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Our group aims to: conduct and design best clinical trials in neuromuscular diseases; accelerate clinical trial development through innovative outcome measures and newborn screening; understand progress of the disease and apply personalised care; connect with families and act as a strong reference point; assess effectiveness of current treatment therapies; minimise undiagnosed cases and time to targeted intervention.

STRONG team photo, featuring Chris Montague-Johnson, Charlotte Lilien, Jenny Riga, Laurent Servais, Dom Tromans, Sithara Ramdas and Beatrice Yeung

Group Head Biography

Laurent Servais is Professor of Paediatric Neuromuscular Diseases at the MDUK Oxford Neuromuscular Centre and Invited Professor of Child Neurology at Liège University.

After graduating from Louvain Medical School, Brussels, Belgium in 1999, he completed a PhD in Neuroscience (cerebellar electrophysiology in alert living mice) from Free University of Brussels, Belgium, followed by residencies in child neurology at the Free University of Brussels and Robert Debré Hospital, Paris. In 2008, he took a position in neuromuscular disease and clinical research at the Institute of Myology in Paris, where his interest and expertise in neuromuscular diseases flourished. He was subsequently appointed Head of Clinical Trials and Database Services. Most recently, he served as Head of the Institute of Myology’s I-Motion (Institute Of Muscle-Oriented Translational Innovation), and Head of the Neuromuscular Centre in Liège, Belgium. He has joined MD UK Oxford Neuromuscular Centre and the University of Oxford in September 2019.

Laurent has been involved as principal investigator in numerous clinical trials to test treatments for Duchenne muscular dystrophy and spinal muscular atrophy (SMA).

He is the leader of the newborn screening program for SMA in southern Belgium. His main research expertise covers the development of innovative outcome measures, including connected devices for real-life patients’ evaluation. He was instrumental in the qualification of the first digital outcome by a regulatory agency, the SV95C in Duchenne Muscular Dystrophy

 

Research Summary and Aims

1. Clinical trials in the neuromuscular field:  

Our aim is to conduct in the best condition possible phase 1-3 clinical trial in neuromuscular diseases. We consider our responsibility to adopt as soon as possible the current advances in biomedical research and technology in the design of accurate and effective clinical trials. The utmost goal for our team is to be able to assess the upcoming treatment therapies based on sensitive and disease-specific measures.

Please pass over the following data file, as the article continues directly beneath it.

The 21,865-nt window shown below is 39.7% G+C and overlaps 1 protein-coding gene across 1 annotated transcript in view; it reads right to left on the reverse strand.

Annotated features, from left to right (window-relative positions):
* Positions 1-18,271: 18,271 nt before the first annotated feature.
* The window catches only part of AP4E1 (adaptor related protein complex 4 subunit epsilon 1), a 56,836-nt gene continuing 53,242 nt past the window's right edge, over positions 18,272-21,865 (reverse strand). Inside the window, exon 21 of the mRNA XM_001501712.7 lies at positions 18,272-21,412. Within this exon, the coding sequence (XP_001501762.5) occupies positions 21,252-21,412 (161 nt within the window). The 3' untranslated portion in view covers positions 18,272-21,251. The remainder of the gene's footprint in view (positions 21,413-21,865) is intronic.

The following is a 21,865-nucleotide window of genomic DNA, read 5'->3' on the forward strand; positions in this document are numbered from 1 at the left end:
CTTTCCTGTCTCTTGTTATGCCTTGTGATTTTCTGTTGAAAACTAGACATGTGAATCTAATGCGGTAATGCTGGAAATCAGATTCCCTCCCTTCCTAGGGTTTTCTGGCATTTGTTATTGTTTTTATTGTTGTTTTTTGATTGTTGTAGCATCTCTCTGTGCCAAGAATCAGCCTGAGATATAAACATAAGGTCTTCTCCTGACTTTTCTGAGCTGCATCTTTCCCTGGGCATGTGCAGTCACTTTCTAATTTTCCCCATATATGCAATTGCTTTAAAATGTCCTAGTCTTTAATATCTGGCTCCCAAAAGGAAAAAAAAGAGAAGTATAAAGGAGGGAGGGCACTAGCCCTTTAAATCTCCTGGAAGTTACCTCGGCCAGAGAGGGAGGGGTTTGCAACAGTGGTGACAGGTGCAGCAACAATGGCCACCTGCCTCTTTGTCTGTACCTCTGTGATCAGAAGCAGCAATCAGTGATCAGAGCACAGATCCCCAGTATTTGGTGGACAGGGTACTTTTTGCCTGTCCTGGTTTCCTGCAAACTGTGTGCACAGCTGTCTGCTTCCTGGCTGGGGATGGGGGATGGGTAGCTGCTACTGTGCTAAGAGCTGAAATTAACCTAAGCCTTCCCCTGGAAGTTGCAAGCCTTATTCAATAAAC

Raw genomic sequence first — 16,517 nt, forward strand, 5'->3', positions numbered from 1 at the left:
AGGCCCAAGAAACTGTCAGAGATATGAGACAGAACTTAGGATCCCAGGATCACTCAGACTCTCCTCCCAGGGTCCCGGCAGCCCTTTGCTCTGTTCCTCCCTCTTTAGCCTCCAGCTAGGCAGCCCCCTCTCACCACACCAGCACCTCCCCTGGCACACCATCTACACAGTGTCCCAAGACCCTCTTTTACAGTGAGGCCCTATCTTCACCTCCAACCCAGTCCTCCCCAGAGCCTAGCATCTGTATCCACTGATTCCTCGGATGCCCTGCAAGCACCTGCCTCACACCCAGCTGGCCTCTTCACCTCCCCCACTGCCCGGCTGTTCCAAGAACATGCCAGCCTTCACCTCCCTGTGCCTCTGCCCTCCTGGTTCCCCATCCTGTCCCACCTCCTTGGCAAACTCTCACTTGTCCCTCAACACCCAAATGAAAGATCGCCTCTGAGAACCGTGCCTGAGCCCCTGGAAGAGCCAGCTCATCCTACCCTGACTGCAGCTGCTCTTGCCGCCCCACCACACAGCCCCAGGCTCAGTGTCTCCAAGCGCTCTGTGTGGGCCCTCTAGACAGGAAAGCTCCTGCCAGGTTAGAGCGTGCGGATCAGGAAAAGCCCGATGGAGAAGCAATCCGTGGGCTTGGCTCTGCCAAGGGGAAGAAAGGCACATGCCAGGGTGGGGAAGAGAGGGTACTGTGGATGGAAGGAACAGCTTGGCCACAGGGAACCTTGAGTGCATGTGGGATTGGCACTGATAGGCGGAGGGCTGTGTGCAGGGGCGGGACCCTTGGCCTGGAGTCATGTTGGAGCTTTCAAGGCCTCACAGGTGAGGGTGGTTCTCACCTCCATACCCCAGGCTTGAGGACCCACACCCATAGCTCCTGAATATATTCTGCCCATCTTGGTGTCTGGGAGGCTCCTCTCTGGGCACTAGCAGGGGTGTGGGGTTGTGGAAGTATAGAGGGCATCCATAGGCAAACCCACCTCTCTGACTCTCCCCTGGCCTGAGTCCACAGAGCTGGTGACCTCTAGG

List of Trials

Trial Name

Sponsor

Status

Clinical Trial Database

SIDEROS

Santhera

Recruiting

https://clinicaltrials.gov/ct2/show/NCT02814019

ESSENCE

Sarepta

In set-up

https://clinicaltrials.gov/ct2/show/NCT02500381

MOMENTUM

Sarepta

In set-up

https://clinicaltrials.gov/ct2/show/NCT04004065

MILOS

Santhera

Feasibility to be confirmed.

TBC

CLIQ-SMA

University Hospital Basel

Feasibility to be confirmed.

TBC

 

2. Understanding of natural history on neuromuscular diseases: clinical trial readiness

After having raised international natural history study in Spinal Muscular Atrophy and in X-linked Myotubular Myopathy, our group is currently working on an international natural history in Nemaline myopathy (Insert the link to ENMC Workshop) and in Angelman Syndrome. We consider this the cornerstone of understanding the progression of the disease and creating a strong reference point for patients, families and healthcare centers.

 

3. Innovative outcome measures: effective assessment & personalised

Innovative outcome measures such as wearable devices have the potential to dramatically decrease the trial duration and the number of patients needed to conduct the trials. The aim of our group is to pursue the validation of innovative outcome measure as measured from wearable (link to EMA qualification of SV95C).

 

4. Newborn screening & new genetic assays: driving research into early identification, potential treatments, and early intervention for rare disorders.

In the light of all the recent advances in the field of genetics and genetic therapies, the need for early intervention is unprecedent. The aim of our multidisciplinary team is to develop accurate and sensitive newborn screening tests, which will ultimately be accepted onto the National Screening Programme

 

Our team

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